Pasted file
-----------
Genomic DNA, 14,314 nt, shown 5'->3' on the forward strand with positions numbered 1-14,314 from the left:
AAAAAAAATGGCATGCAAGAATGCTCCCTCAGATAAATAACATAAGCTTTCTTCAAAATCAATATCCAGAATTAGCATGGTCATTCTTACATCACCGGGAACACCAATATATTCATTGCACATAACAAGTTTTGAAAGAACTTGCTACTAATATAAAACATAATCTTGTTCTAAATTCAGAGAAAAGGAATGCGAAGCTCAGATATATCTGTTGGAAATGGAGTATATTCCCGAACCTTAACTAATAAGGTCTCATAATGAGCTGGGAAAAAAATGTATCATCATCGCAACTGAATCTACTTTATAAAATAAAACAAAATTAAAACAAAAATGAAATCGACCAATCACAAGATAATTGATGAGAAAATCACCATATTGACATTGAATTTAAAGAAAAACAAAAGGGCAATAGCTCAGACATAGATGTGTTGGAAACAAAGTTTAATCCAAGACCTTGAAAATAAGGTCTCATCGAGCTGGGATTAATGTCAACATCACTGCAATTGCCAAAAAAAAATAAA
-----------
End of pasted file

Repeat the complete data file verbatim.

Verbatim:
Genomic DNA, 14,314 nt, shown 5'->3' on the forward strand with positions numbered 1-14,314 from the left:
AAAAAAAATGGCATGCAAGAATGCTCCCTCAGATAAATAACATAAGCTTTCTTCAAAATCAATATCCAGAATTAGCATGGTCATTCTTACATCACCGGGAACACCAATATATTCATTGCACATAACAAGTTTTGAAAGAACTTGCTACTAATATAAAACATAATCTTGTTCTAAATTCAGAGAAAAGGAATGCGAAGCTCAGATATATCTGTTGGAAATGGAGTATATTCCCGAACCTTAACTAATAAGGTCTCATAATGAGCTGGGAAAAAAATGTATCATCATCGCAACTGAATCTACTTTATAAAATAAAACAAAATTAAAACAAAAATGAAATCGACCAATCACAAGATAATTGATGAGAAAATCACCATATTGACATTGAATTTAAAGAAAAACAAAAGGGCAATAGCTCAGACATAGATGTGTTGGAAACAAAGTTTAATCCAAGACCTTGAAAATAAGGTCTCATCGAGCTGGGATTAATGTCAACATCACTGCAATTGCCAAAAAAAAATAAA